In addition to the work required to bring great library service on a day-to-day basis, people who work in libraries also get to spend some time advocating for literacy, education, access to media, and all sorts of other interesting national issues.
It’s likely no surprise to most people, then, that our largest professional organization, the American Library Association, is currently working hard to have a say in how eBooks are marketed. This recent 6-page report nicely sums up some of the major concerns about eBooks from a library perspective: Will every title be available for libraries to purchase and lend? Will the library be able to keep a digital copy of the book forever, or will it be for a limited time? Will we be able to include access to the book through our catalog, or will we have to link to a separate page?
This is interesting time to be a reader, particularly if you’re a technology enthusiast who has embraced reading books on an eReader, tablet, or smartphone. On one hand, any of these web-connected devices offers unprecedented instantaneous access to a huge number of books.
On the other hand, the devices lend themselves to direct purchasing of titles rather than borrowing from a library or friend to try them out. Out of concern for preserving their profitability (a reasonable concern for any business!), all of the major publishers have put some sort of limit on library access to books. Andrew Albanese of Publisher’s Weekly sums it up nicely in a blog post last week:
“On the publisher side, two of the “Big Six” publishers, Simon & Schuster and Macmillan, do not allow libraries to lend their e-books at all; HarperCollins capped lends at 26 in 2011, and Hachette removed its frontlist titles from library catalogs. Random House, which does make its entire catalog available for e-book lending, recently tripled e-book prices. And Penguin suspended its library e-book lending late last year, although at this year’s ALA is announced it is now participating in a limited “e-book pilot” with the New York Public Library to determine whether and how it might resume offering e-books.”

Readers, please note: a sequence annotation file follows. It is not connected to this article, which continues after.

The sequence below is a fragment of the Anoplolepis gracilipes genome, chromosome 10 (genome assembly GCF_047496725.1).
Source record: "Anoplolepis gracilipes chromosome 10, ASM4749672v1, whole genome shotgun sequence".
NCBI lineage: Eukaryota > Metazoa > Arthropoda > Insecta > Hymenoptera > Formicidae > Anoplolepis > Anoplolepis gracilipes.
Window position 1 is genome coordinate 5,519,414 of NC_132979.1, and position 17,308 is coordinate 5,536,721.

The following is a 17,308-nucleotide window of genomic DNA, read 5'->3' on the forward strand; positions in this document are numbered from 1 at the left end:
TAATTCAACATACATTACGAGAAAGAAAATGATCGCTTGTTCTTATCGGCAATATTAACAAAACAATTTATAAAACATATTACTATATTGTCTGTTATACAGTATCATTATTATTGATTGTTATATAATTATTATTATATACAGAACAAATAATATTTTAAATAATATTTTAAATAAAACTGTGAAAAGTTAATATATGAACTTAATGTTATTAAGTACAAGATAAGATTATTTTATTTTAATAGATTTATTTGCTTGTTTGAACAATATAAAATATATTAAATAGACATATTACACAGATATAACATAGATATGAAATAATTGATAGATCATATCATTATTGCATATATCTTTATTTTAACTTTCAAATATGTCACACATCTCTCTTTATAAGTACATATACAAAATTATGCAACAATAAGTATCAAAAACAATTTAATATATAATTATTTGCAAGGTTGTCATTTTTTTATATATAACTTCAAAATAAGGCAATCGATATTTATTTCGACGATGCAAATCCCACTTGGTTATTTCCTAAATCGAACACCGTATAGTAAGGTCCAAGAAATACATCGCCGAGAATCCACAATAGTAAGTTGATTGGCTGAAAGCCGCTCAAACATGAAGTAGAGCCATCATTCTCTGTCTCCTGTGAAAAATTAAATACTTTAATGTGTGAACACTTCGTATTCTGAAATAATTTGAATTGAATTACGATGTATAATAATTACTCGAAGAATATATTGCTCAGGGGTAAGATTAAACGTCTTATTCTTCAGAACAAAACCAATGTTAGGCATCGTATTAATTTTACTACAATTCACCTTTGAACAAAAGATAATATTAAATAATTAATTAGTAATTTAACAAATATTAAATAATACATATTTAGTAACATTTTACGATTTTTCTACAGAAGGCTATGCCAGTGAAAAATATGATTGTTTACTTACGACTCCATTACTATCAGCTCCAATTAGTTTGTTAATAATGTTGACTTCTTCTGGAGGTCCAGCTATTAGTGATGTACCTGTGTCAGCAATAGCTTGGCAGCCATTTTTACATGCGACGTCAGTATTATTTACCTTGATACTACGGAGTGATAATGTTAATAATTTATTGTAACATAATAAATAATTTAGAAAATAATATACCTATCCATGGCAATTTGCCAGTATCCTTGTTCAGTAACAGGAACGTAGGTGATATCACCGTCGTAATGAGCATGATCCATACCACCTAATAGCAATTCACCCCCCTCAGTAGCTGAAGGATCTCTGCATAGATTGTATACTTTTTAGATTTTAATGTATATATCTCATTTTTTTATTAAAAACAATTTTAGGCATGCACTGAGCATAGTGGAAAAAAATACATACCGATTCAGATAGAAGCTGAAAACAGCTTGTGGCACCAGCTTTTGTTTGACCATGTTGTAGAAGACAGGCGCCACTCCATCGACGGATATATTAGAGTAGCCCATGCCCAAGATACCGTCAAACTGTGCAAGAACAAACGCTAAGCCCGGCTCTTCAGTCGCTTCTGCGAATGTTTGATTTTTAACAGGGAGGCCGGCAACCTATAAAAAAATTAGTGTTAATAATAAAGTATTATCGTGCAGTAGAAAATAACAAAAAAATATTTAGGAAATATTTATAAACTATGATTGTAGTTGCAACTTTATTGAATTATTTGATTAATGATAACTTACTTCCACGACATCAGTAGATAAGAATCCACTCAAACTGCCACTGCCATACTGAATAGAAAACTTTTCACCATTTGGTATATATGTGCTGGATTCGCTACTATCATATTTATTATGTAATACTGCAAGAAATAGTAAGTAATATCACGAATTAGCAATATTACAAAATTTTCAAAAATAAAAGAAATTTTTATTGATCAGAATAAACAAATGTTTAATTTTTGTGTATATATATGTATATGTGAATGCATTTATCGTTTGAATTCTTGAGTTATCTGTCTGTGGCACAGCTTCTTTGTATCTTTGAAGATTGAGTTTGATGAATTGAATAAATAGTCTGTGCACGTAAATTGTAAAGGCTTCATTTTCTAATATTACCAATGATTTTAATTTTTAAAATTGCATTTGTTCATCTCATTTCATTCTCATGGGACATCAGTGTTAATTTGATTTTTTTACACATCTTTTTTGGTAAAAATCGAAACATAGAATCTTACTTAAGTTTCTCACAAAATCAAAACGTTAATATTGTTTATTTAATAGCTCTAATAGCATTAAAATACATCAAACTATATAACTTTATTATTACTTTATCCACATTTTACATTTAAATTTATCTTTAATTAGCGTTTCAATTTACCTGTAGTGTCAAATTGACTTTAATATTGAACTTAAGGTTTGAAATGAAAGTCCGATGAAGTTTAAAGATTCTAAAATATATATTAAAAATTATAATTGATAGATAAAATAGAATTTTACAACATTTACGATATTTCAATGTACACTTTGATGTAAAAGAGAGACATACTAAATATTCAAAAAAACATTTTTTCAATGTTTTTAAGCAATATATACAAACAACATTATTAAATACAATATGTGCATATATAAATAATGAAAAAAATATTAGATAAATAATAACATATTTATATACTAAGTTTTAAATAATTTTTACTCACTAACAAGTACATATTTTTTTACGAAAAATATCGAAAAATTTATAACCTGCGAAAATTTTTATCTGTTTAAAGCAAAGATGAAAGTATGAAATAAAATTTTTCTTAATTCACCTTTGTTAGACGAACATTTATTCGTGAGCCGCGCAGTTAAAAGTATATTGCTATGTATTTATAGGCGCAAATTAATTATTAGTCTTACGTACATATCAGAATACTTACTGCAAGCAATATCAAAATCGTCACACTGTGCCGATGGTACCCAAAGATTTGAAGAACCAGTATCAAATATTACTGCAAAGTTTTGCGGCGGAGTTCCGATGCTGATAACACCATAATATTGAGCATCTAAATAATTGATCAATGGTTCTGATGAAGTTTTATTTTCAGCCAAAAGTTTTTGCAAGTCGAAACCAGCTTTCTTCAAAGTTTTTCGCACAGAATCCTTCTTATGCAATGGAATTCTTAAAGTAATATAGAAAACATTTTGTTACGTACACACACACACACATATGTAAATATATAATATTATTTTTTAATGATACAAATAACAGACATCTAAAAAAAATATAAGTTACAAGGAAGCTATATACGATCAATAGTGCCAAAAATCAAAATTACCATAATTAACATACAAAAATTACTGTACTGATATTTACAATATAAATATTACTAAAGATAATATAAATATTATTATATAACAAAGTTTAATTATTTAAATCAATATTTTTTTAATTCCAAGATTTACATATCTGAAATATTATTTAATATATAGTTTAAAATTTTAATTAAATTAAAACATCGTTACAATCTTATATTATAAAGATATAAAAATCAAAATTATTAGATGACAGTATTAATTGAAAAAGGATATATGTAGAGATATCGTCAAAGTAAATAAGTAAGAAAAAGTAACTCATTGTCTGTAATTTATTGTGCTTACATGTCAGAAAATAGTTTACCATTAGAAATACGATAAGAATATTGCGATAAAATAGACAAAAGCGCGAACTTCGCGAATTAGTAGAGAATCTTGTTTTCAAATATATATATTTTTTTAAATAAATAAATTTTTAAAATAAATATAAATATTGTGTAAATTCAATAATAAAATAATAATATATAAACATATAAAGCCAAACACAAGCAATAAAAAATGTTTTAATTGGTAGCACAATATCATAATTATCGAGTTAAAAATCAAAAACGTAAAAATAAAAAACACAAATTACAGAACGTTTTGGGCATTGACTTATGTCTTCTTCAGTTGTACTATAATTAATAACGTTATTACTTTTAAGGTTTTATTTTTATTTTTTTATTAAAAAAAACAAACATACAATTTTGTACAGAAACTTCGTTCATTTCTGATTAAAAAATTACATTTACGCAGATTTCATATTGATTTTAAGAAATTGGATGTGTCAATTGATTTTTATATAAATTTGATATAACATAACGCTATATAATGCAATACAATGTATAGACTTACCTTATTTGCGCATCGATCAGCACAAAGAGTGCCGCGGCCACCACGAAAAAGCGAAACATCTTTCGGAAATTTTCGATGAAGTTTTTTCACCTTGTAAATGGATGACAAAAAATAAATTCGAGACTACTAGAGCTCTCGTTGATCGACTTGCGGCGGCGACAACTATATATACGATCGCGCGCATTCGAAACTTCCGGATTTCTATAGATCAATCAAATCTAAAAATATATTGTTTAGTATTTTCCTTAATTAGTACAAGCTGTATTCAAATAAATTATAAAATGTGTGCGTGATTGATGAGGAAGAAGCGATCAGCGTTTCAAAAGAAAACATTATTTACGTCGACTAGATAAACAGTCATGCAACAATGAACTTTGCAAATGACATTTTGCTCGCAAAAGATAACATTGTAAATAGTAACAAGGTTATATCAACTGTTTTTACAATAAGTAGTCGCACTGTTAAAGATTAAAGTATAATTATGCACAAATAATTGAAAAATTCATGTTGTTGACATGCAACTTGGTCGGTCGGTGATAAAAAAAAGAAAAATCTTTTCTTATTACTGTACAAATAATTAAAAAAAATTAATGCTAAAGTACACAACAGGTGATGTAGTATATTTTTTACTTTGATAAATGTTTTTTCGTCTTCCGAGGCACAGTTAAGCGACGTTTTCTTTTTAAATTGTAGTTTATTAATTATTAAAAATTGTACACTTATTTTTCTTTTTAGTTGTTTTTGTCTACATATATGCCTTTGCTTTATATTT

It’s important to remember that the relationship between libraries and publishers in not adversarial; libraries obviously rely on publishers to provide us with new material to stock our shelves (and e-shelves), and publishers have long benefited from libraries’ promotion of reading and literacy to help them develop relationships with readers who are, after all, their customers.
While all of this is being sorted out, all of us readers could do well to step back and take a look at the lush reading environment that has developed alongside eReaders. For one thing, despite the limitations mentioned above, the Library’s E Book selection has surpassed 30,000 titles and is growing quickly. Many popular current titles are available for loan through the OverDrive service.
And the Library is not the only game in town when it comes to free eBooks. Public Domain books, those for which copyright protection has expired, are available for free, legal download from online collections such as the Internet Archive, Google Books, and Project Gutenberg. A lot of these scans are from library collections, so you may even get the experience of seeing a stamp or barcode appear on your iPad screen.
If you haven’t thought about trying out some old (time-tested!) titles available via public domain, here are some starting points, presented in “read-alike” format, that you can load on your phone, Nook, Kindle, iPad, or just about any other electronic reading device.
For fans of Sandra Brown, Mary Higgins Clark, and Michael Connelly — it may be an obvious choice, but did you know that you can read Arthur Conan Doyle’s classic Sherlock Holmes stories for free? Try this collection of “The Adventures of Sherlock Holmes” to see how the original quirky detective puts the clues together.
Oz continues to thrive — in addition to the classic movie, authors and artists continue to adapt it, proving that the mysterious alternative universe is still a great platform for creativity. Find Baum’s original here.
If you like the self-improvement strategies put forth by the likes of Tony Robbins and Rhonda Byrne, you may get a kick out of Dr. Eliot’s Five Foot Shelf (aka the Harvard Classics), which promise to provide you with all of the materials you need to be an educated person.
And finally, if you liked Keith Richards’ memoir in all its sordid glory, I think you’ll have to check out the original tell-all drug memoir, Thomas de Quincy’s Confessions of an English Opium Eater. Even old Keef might not have been able to keep up with Quincy, not in writing nor self-abuse.
Do you read eBooks? Keep current with industry trends? Have any public domain favorites to share?
-Dan, an eBook advocate who still prefers print.